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Christians remember

Iran | Iranian believers have been slow to engage in the country's political crisis

Estimates of Iran's Christian population range from 700,000 to 1 million out of a country of approximately 67 million mostly Shiite Muslims. According to Open Doors, more than 100,000 of Iranian Christians are so-called "secret believers" who meet in rapidly growing numbers of house churches.

This month's street protests and the furor over the reelection of President Mahmoud Ahmadinejad has raised important questions for the country's Christian minority, who generally avoid political engagement.

"As long as the sovereignty is in the hand of supreme leader, no matter who comes [to power] Christians will always be under threat. Under his power, the country is ruled by Islamic [Sharia] law, and therefore non-Muslims, including Christians, must be dealt according to the Islamic law," said Daniel Shayesteh, a Christian convert and former member of Hezbollah in Iran now serving as a Christian and Missionary Alliance pastor in Australia.

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Adding to the ambivalence of Iranian Christians, lead opposition candidate Mir Hossein Mousavi is remembered as anti-Jew and anti-Christian when he served as prime minister in the 1980s. Shayesteh told me by email that it's not clear to most Christians whether Mousavi now favors "a softer approach" toward non-Muslims.

And Christians have reason to be wary of exposing themselves to further action: In 2008 at least 50 Christians, mostly Muslim converts, were arrested, interrogated, tortured, intimidated, and some even killed, according to Open Doors-making it the harshest year of Christian persecution in Iran since the 1979 revolution. At the same time, the number of Christians in officially recognized churches has been halved from 1979, even as the unofficial numbers of Christian believers has likely grown. Many of those meet in small house churches or are reliant on satellite television for spiritual teaching.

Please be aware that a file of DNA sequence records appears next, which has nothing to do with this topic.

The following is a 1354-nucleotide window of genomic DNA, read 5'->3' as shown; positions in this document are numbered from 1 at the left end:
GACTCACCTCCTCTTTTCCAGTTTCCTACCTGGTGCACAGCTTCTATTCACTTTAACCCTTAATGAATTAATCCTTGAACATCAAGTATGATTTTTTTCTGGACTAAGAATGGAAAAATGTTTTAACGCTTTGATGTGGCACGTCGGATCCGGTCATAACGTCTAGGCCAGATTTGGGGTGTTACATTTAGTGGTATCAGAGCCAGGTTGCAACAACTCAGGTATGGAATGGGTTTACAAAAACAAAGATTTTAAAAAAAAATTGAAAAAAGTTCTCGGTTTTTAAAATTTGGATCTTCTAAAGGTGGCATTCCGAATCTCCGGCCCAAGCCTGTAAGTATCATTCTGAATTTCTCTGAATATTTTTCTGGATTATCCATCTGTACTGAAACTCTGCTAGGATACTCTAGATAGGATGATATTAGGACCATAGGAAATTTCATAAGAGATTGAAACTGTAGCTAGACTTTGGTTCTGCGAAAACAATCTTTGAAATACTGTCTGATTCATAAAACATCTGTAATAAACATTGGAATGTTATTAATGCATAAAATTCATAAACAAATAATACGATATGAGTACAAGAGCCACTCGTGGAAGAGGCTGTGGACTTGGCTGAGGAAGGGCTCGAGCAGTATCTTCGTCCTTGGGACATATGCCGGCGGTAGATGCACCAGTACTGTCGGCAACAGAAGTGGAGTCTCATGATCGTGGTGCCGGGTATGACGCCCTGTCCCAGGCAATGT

For that reason, a number of Iranian exile pastors in the United States were upset when SAT-7, the lead broadcaster of religious television in the Middle East, did not interrupt its regularly scheduled Farsi-language programming for coverage of street protests. "Every Christian should speak up in defense of human rights and stopping the violence," said Sasan Tavassoli, a former Muslim who is now an Iranian Presbyterian Church pastor living in Atlanta. Tavassoli told me he is "very critical" of the Christian response to Iran's political crisis-and that he hoped it would change. Tavassoli and family members were among a handful of Iranians protesting the election results outside CNN headquarters in Atlanta June 20, but he expects many more to turn out this evening for a candlelight vigil to be held in the city's Piedmont Park.

Vigils on behalf of Iran's protesters are underway today and tonight in cities across the United States-as well as around the world-and are expected to memorialize the death of Neda Agha Soltan, the young Iranian woman killed in Saturday's crackdown on demonstrators, even as further crackdowns are underway.

According to a late report on today's website for The Guardian, Neda's family has been forced out of its apartment in eastern Tehran since she was killed: "The police did not hand the body back to her family; her funeral was cancelled; she was buried without letting her family know and the government banned mourning ceremonies at mosques, the neighbors said."

Reports today from Iran also indicate that Mousavi and another challenger to Ahmadinejad, Mehdi Karroubi, may be under house arrest.


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